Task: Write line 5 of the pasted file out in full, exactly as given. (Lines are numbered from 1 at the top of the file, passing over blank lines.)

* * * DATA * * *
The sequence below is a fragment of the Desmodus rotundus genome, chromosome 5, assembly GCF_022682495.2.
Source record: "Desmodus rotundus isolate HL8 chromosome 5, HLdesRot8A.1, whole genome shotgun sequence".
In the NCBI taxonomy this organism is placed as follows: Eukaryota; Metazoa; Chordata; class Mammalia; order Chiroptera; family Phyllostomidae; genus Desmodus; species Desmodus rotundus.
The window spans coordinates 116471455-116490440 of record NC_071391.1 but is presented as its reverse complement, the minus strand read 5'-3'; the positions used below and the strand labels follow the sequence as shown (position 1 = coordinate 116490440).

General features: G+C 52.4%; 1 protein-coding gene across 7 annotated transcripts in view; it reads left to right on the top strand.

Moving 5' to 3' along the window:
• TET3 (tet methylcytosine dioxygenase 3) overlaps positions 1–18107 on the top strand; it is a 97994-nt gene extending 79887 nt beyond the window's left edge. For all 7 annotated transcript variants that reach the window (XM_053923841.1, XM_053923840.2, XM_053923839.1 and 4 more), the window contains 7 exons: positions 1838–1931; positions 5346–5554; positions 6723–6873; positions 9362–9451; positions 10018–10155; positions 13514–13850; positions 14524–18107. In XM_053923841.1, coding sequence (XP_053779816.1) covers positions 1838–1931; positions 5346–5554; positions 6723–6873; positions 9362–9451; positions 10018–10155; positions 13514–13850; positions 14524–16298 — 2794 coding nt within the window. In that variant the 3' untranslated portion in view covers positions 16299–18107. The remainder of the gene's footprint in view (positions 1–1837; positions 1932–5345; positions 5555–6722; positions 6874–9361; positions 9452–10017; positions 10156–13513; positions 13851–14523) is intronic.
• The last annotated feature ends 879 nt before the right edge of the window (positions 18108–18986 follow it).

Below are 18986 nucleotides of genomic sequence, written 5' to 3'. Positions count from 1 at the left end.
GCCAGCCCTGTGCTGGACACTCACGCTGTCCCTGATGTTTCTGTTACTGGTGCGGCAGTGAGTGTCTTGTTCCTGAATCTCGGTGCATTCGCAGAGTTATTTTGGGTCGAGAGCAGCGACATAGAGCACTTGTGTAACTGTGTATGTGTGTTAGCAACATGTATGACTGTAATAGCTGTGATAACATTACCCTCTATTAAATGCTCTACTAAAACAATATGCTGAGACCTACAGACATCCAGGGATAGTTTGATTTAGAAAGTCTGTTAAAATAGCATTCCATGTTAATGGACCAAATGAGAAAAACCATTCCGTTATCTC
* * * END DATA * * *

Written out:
General features: G+C 52.4%; 1 protein-coding gene across 7 annotated transcripts in view; it reads left to right on the top strand.